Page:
Senator's Statements:
Recognition of Peacekeeping Efforts Abroad

By Senator Douglas Roche, O.C.

Debates of the Senate (Hansard)
2nd Session, 36th Parliament,
Volume 138, Issue 4
Tuesday, November 2, 1999
The Honourable Gildas L. Molgat, Speaker

Hon. Douglas Roche: Honourable senators, I found it strange that on hisfirst official visit to Canada, Lord George Robertson, the newSecretary-General of NATO, criticized Canada's military spending whileapparently ignoring the fact that Canada now has more troops serving theinterests of peace across the world than at any other time since the KoreanWar.

Canadian peacekeeping is one of the world's most pre-eminent and effectiveconflict management agencies. With less than 1 per cent of the world'spopulation, Canada does over 10 per cent of its peacekeeping. Canadians aregrateful to the 4,410 men and women now deployed overseas in 22 separatemissions for peace.

In this month of November, let us especially honour the dedication andachievements of the 108 Canadian peacekeepers who have lost their lives inthe service of international peace and security over the past four decades.They have made a priceless contribution to the alleviation of humansuffering.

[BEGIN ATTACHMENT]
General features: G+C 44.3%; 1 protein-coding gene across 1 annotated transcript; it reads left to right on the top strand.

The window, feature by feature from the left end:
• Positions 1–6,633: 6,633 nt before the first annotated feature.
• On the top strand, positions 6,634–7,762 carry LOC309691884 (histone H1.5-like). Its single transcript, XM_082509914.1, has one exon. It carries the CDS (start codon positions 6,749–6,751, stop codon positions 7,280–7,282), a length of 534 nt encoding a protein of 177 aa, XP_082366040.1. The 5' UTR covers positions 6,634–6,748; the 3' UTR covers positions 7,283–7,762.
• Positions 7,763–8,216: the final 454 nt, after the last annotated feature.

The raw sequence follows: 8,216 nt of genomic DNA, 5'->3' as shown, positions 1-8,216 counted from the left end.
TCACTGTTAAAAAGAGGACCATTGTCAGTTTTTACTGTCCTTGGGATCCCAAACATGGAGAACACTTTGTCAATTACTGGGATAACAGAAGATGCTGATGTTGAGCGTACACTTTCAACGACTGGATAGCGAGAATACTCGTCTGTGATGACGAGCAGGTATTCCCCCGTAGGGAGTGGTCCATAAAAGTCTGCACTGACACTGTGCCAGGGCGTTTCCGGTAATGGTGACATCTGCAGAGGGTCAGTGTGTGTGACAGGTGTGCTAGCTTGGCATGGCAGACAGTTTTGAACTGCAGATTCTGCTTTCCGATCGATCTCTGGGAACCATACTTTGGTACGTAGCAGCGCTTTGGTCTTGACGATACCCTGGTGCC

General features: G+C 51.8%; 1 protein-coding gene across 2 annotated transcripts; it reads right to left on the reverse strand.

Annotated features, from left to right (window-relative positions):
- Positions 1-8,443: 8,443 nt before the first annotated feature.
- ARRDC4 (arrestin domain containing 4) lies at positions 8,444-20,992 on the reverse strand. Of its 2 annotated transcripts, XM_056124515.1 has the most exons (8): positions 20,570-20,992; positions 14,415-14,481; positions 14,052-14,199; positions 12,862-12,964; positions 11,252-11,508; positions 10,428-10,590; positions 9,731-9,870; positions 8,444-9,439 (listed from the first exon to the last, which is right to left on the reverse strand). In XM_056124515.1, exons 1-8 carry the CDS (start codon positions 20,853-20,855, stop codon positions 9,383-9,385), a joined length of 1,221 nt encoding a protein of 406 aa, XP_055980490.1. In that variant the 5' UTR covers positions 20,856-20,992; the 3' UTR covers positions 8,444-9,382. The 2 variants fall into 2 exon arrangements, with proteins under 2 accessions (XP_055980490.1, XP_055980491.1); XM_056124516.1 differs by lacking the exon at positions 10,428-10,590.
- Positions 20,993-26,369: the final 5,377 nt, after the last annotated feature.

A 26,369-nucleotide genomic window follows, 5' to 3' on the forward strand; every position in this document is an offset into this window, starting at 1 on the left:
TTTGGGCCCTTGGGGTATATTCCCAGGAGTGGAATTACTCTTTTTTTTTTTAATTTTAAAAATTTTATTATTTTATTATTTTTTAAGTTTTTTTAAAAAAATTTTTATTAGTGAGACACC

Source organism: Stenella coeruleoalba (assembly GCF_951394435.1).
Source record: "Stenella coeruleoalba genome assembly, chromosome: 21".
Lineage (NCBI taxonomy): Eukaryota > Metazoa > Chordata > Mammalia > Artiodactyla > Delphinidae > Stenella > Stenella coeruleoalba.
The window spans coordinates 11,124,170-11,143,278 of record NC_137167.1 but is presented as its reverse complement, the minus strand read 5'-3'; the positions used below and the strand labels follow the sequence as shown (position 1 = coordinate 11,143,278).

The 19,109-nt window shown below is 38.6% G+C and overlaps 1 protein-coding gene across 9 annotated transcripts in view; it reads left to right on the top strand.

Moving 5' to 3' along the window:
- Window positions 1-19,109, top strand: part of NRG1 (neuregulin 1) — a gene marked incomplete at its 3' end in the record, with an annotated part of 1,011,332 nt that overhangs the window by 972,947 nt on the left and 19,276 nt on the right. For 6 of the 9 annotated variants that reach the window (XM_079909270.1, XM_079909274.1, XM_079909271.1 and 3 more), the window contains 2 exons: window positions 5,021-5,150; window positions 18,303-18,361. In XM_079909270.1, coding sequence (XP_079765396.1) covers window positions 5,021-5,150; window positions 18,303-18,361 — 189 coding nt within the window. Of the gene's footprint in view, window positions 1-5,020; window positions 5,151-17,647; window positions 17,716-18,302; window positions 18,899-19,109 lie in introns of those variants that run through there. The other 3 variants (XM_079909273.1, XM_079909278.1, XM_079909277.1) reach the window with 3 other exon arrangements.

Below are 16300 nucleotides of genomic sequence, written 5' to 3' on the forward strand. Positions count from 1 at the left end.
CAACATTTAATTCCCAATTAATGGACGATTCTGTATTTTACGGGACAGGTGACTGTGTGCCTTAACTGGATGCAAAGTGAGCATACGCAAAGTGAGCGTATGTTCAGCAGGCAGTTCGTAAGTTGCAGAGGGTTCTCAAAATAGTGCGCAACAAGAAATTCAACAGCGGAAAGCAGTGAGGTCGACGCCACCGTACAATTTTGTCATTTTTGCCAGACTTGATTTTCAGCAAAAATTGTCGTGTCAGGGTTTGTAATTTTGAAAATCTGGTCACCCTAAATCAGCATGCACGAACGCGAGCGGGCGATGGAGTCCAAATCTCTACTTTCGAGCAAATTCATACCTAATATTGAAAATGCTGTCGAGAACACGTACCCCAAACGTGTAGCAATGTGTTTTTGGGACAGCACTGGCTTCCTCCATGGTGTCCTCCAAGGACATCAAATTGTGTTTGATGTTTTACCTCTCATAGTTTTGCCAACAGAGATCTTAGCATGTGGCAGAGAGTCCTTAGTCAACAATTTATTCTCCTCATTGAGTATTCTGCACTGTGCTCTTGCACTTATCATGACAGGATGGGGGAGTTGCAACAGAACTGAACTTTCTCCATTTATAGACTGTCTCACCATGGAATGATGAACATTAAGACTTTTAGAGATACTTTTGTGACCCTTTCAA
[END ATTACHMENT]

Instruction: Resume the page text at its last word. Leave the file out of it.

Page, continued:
Canadians understand that peacekeeping upholds who and what we are as anation. We must appreciate the role of our forces in advancing our interestsabroad, however we choose to define them. Stretched beyond belief, away fromtheir families for prolonged periods of time, Canada's peacekeeping forcesare deployed in order to effect real change and to ensure the promotion andmaintenance of real human security.

Canadians have fought and died in defence of human security and freedom. Ourongoing pursuit of human security honours their sacrifice and isconfirmation of a noble tradition. Our peacekeepers deserve nothing less. Honourable senators, in spending money for reconstruction in the war-tornBalkans, and for other world efforts to rebuild societies from theconsequences of war, Canada takes a back seat to no one. In combatoperations, it is not that Canada is spending too little; it is that othercountries, including NATO leaders, are spending too much.